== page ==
Thanks to Adam for bringing this video to my attention.

Bruno Latour speaks above about how contemporary philosophy should re-interpret the verdict of the 1922 exchange between the metaphysician Henri Bergson and the physicist Albert Einstein. He finds a re-interpretation of this debate important especially in light of the new ecological constraints upon 21st century thinking.

Traditionally, it is reported that Einstein won out over Bergson, dealing a swift scientific blow to the authority of philosophical intuition in cosmological discussions. Most came away from the exchange between these early 20th century thinkers of “time” believing that Bergson had been unveiled as a psychologist or an artist pretending to understand science. For Einstein, there is no such thing as “philosopher’s time”–the living duration in which subject and object co-emerge, as Bergson might say; instead, Einstein marks two kinds of time: psychological time, which is a subjective illusion generated by relative motion, and physical time, which is objective reality existing eternally in the mind of God. He does exactly what Latour urges us not to: that is, he opposes theory to lived experience, the universal to the local.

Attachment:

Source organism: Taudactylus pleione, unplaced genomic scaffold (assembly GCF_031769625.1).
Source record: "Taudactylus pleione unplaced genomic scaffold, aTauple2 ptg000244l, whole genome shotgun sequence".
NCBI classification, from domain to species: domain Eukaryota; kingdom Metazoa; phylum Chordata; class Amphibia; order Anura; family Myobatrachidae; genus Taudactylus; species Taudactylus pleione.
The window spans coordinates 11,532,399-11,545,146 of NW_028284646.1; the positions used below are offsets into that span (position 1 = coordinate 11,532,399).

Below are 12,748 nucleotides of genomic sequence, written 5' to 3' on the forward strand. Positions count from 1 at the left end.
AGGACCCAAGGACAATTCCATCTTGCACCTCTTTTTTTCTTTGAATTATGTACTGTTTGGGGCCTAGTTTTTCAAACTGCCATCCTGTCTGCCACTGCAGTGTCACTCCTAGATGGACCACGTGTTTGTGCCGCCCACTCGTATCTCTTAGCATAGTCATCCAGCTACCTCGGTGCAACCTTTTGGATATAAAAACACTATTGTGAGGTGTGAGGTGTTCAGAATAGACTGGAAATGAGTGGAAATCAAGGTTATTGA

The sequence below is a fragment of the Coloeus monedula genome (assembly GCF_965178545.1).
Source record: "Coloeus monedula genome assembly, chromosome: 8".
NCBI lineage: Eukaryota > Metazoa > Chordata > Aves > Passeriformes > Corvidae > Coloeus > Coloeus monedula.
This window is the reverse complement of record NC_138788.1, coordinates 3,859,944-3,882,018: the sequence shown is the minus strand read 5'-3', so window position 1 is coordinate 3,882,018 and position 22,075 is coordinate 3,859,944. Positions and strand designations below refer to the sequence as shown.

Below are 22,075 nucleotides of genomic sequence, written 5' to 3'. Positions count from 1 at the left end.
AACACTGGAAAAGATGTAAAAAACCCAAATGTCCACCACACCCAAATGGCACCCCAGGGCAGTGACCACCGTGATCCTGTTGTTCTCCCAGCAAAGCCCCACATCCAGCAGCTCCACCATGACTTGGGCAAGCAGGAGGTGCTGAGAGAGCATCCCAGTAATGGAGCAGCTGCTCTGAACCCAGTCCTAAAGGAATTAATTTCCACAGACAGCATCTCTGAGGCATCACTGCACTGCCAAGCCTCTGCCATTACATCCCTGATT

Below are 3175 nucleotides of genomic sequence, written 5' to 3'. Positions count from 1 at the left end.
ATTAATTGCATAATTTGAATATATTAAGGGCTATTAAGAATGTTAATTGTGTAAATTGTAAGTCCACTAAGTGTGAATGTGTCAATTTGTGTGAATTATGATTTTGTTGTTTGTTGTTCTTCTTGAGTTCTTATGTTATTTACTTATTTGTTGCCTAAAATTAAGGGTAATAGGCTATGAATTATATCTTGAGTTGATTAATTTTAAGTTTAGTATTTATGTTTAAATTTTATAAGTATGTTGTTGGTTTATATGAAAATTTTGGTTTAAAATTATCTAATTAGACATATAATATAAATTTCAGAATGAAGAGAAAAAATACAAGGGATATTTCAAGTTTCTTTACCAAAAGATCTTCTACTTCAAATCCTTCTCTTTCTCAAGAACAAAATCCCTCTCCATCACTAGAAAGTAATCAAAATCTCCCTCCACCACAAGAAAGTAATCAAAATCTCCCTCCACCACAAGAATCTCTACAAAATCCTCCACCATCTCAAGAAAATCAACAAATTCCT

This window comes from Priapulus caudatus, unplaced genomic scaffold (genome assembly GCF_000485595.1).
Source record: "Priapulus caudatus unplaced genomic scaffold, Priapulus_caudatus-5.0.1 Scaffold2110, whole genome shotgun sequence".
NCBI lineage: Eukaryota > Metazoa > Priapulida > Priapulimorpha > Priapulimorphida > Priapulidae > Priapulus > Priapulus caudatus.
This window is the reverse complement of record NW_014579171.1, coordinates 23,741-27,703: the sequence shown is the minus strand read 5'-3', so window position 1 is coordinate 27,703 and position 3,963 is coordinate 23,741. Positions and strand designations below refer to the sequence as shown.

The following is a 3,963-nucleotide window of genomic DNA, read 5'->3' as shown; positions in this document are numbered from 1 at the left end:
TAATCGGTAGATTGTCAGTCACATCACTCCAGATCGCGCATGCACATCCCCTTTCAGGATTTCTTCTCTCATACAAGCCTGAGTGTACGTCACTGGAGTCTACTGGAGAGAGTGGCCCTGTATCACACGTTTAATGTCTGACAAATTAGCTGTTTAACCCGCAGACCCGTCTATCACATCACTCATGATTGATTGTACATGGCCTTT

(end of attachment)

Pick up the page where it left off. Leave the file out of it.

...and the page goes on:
The asymmetrical time of conscious existence, where egg shells only shatter and never reassemble, is deemed by Einstein to be illusory. The flow of physical time is deemed reversible, no matter what the psyche seems to suggest about the steady aging of the body and the inevitable approach of death. From Einstein’s geometer God’s perspective, the regret of living bodies in response to their past, and the anxiety in the face of their future, is for naught: the truth is, the future has already taken place, and at no moment along the way did a “hesitation” or a “decision” ever occur.

There is no “life” in Einstein’s cosmos: no possibility of growth toward novelty and no actuality of achieved habituality or decay; there is only the illusion of freedom amidst the stasis of eternity. Latour argues that Einstein represents a renewed attempt at Cartesian reductionism of nature, just this time with a more complex coordinate geometry of curved time-space. Einstein didn’t want to admit that the bifurcation he enacted between psyche and cosmos constitutes a set of metaphysical wagers. He backgrounded the metaphysical commitments of techno-science, since it was necessary to appear properly disinterested in an age of positivistic hyperbole. Nowadays, under the constraints of our ecological crisis, where the facts of nature and the values of psyche cannot be so easily separated, philosophy can regain its authority relative to techno-science by foregrounding the bifurcation of nature enacted by the latter and attempting to construct viable–by which I quite literally mean to say livable–metaphysical alternatives.

A relevant paper on Bergson’s argument with Einstein concerning special relativity and perception.

A.N. Whitehead, another process thinker heavily influenced by Bergson, also critiqued  Einstein’s interpretation of relativity. For more on this, see the section on space-time in my essay on contemporary physical cosmology (HERE: “Physics of the World-Soul”).